Baby doc decries school restrictions -, South Georgia News, Weather, Sports

Baby doc decries school restrictions

March 15, 2006

< STRONG> Albany -- Pediatrician Dr. Bruce Smith is worried that the current "No Child left Behind Program" in Georgia schools could hurt children's development. Smith has asked the Dougherty County Superintendent to make sure work to improve test scores does not forget that kids need to have fun, too.

First graders at Sherwood Acres Elementary play tag during physical education. This is exactly what Dr. Bruce Smith said schools need to teach life lessons.  "If you have recess. You let them outdoors, they are going to build friendships. They are going to learn how to get along better."

Dr. Smith wrote to Dougherty County School Superintendent Sally Whatley, saying some of his patients had complained about not being able to talk with classmates at lunch or recess. He worries about socialization skills.

The students are permitted to talk quietly during lunch, except at the Magnet Schools, where parents agree to the quiet lunch before enrolling. Sherwood Acres Elementary Principal Eva Robinson said "They are allowed to talk to their next door neighbor or the person across from them. Because we want them to enjoy their meal. "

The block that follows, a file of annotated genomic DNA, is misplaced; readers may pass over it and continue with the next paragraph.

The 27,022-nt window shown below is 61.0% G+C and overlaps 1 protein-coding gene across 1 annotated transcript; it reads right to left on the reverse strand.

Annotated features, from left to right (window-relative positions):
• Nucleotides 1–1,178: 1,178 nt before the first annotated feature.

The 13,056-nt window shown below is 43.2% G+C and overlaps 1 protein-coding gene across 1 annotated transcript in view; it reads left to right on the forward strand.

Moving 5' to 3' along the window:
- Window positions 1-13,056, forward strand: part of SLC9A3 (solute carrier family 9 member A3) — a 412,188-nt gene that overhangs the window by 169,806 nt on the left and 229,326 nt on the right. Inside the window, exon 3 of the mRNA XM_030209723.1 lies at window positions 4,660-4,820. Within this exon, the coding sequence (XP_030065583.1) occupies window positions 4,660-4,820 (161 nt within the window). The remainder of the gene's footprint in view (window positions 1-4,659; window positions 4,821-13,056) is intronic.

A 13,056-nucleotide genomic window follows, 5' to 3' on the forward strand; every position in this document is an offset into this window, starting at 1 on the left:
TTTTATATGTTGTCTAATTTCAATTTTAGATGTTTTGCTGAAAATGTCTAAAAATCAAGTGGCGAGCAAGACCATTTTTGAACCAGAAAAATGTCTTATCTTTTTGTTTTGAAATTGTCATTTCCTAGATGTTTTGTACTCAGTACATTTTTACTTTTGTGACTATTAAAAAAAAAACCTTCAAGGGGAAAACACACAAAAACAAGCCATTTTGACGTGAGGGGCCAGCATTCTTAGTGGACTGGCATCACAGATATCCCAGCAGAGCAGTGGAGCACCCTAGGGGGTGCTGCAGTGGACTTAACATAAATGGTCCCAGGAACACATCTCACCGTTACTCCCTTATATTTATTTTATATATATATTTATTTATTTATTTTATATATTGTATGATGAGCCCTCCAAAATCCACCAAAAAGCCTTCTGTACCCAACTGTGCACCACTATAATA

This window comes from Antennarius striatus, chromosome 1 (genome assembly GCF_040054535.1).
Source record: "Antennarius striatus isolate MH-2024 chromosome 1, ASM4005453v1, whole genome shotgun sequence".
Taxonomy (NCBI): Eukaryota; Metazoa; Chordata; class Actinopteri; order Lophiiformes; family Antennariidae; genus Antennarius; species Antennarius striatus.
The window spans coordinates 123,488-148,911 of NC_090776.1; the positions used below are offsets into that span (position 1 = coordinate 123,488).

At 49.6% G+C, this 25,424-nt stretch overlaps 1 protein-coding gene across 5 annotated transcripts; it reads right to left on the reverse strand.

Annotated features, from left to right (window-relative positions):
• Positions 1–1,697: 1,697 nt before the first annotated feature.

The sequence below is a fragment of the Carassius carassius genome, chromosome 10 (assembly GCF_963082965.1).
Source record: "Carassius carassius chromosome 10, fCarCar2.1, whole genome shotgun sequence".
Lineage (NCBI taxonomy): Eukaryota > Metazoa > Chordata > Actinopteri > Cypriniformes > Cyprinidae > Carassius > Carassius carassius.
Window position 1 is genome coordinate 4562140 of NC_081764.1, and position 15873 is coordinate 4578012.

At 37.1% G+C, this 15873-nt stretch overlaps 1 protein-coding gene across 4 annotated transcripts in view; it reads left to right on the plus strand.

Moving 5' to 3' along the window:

But Dr. Smith said he worries too much pressure on the students to pass test scores could hurt their education. "You are losing their attention, you're losing their enthusiasm, you are losing their desire to learn. And I think we are at the very edge of that line."

Dr. Smith recommends that Physical Education be returned to all Middle and High School grades, saying that childhood obesity and diabetes are becoming huge health problems. Dr. Smith said, "The risk of lifetime diabetes for a girl born in America, new born, is 39 percent, and for a boy is 34 percent. That's a third of us."

Dr. Smith said he knows schools are under pressure to increase test scores, but he is concerned because so many of his patients say they dislike school.

He asks Dr. Whatley in his letter to bring the fun back to the children, to help their socialization and health.

The National Parent Teacher Association is leading a letter writing campaign, urging recess be returned as part of every school day. Many states like Georgia have dropped recess because of testing and budget concerns.


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